Plaintiff filed suit in New York Supreme Court; defendant removed to federal court based on diversity jurisdiction pursuant to 28 U.S.C. § 1332 and 1441. Originally, the Hewitts joined DiGiulio in suing for specific performance. Later, they reached a settlement with Robin wherein he sold them the apartment for $225,000, the same amount DiGiulio was supposed to pay him under the terms of the contract. Judge Batts, to whom this case was originally assigned, approved the settlement between Robin and the Hewitts over DiGiulio's objection. Stipulation of Dismissal With Prejudice dated March 19, 2002. Accordingly, the specific performance claim dropped out (there no longer being an object of the contract), and DiGiulio was left with a claim for roughly $165,000 (plus interest) in damages.
I. Legal Standards — Summary Judgment
A motion for summary judgment should only be granted when "the pleadings, depositions, answers to interrogatories, and admissions on file, together with the affidavits, if any, show that there is no genuine issue as to any material fact and that the moving party is entitled to judgment as a matter of law." Fed.R.Civ.P. 56(c); Celotex Corp. v. Catrett, 477 U.S. 317, 323 n. 4 (1986). "[G]enuineness runs to whether disputed factual issues can reasonably be resolved in favor of either party, [while] materiality runs to whether the dispute matters, i.e., whether it concerns facts that can affect the outcome under the applicable substantive law." Mitchell v. Washingtonville Cent. Sch. Dist., 190 F.3d 1, 5 (2d Cir. 1999) (internal quotations and citations omitted).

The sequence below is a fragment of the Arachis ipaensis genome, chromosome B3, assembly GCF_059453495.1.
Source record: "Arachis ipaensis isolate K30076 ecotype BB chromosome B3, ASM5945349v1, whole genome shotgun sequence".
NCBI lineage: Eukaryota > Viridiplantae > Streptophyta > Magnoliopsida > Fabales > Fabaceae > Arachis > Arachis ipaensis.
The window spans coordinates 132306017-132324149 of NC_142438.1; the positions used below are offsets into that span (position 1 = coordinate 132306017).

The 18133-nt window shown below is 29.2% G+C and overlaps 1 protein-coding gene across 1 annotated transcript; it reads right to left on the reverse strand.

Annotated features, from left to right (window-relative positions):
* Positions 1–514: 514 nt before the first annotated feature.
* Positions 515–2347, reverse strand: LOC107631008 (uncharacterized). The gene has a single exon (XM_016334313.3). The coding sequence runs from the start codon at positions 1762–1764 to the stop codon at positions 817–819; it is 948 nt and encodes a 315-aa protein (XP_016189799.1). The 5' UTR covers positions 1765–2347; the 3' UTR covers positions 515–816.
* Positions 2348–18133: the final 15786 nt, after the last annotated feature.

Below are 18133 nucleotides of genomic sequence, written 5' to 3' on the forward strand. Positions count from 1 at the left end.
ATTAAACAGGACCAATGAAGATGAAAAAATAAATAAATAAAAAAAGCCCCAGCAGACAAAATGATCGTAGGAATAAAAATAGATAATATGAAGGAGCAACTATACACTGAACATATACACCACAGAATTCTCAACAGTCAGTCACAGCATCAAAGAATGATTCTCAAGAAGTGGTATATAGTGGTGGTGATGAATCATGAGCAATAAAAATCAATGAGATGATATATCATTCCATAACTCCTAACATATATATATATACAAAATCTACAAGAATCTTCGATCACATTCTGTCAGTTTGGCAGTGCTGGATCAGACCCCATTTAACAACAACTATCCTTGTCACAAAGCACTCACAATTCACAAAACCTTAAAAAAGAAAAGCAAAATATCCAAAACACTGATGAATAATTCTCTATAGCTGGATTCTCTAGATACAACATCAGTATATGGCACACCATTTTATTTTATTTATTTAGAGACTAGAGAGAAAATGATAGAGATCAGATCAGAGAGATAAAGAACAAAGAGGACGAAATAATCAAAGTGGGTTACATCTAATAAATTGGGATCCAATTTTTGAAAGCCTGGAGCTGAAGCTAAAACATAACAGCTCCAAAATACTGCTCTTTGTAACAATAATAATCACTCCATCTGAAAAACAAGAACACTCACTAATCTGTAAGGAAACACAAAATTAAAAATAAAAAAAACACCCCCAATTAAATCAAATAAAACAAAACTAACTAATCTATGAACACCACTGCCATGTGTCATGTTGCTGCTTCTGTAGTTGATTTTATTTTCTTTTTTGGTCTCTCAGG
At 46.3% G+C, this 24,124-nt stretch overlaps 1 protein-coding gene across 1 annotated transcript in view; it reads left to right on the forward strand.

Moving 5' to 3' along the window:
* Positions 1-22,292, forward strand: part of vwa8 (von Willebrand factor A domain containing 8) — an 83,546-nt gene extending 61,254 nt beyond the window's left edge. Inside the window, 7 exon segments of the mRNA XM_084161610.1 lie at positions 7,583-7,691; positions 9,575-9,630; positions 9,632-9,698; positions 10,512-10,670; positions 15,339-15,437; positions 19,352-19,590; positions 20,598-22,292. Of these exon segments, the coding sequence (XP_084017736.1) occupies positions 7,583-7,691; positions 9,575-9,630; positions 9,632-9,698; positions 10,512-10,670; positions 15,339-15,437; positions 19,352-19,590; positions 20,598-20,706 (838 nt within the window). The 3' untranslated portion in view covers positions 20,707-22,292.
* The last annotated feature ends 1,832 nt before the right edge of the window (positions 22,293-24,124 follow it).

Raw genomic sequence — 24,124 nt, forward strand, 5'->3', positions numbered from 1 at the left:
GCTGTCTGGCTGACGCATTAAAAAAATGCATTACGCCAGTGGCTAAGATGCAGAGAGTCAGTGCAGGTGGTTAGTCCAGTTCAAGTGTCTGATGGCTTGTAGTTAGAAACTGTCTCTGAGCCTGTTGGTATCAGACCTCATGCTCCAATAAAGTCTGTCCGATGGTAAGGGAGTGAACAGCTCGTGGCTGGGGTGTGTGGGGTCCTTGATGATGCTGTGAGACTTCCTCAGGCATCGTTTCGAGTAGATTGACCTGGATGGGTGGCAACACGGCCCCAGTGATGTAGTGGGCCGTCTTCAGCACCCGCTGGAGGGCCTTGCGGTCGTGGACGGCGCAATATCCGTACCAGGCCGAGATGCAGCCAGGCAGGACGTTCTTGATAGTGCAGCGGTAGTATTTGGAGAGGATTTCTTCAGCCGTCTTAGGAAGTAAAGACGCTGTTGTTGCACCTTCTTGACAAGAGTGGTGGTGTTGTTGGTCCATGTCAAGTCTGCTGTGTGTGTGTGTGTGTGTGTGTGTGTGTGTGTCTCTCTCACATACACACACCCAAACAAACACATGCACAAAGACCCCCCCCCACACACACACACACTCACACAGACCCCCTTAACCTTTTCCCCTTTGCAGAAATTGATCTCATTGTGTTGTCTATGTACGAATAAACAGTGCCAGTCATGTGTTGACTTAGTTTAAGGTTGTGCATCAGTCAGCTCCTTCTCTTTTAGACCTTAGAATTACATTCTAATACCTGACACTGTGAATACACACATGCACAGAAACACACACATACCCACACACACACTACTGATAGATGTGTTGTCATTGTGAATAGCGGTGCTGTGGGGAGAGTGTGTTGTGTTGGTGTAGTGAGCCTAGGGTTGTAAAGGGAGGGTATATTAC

In deciding such a motion, the court must "assess the record in the light most favorable to the non-movant and . . . draw all reasonable inferences in its favor." Delaware and Hudson Railway Co. v. Connecticut Rail Corp., 902 F.2d 174, 177 (2d Cir. 1990). In order to prove that a genuine issue of material fact exists, the party opposing the motion "may not rest upon the mere allegations or denials of the pleading[s]," but must by affidavit or otherwise "set forth specific facts showing that there is a genuine issue for trial." Fed.R.Civ.P. 56(e); Celotex Corp., 477 U.S. at 324; Twin Lab. Inc. v. Weider Health & Fitness, 900 F.2d 566, 568 (2d Cir. 1990). In this vein, the Second Circuit has noted that "conclusory statements, conjecture or speculation by the party resisting the motion will not defeat summary judgment." Kulak v. City of New York, 88 F.3d 63, 71 (2d Cir. 1996). Further, "[t]here must be more than a scintilla of evidence and more than some metaphysical doubt as to the material facts." Cablevision Systems Corp. v. Town of East Hampton, 862 F. Supp. 875, 880 (E.D.N.Y. 1994), affd, 57 F.3d 1062 (2d. Cir. 1995). This Circuit has declared summary judgment a useful "tool to winnow out from the trial calendar those cases whose facts predestine them to result in a directed verdict." United Nat'l Ins. Co. v. Tunnel, Inc., 988 F.2d 351, 355 (2d Cir. 1993).
II. Defendant's Claims of Fraud Fail as a Matter of Law
Robin's first and third causes of action in his counterclaim are fraudulent inducement and conspiracy to defraud, respectively. ...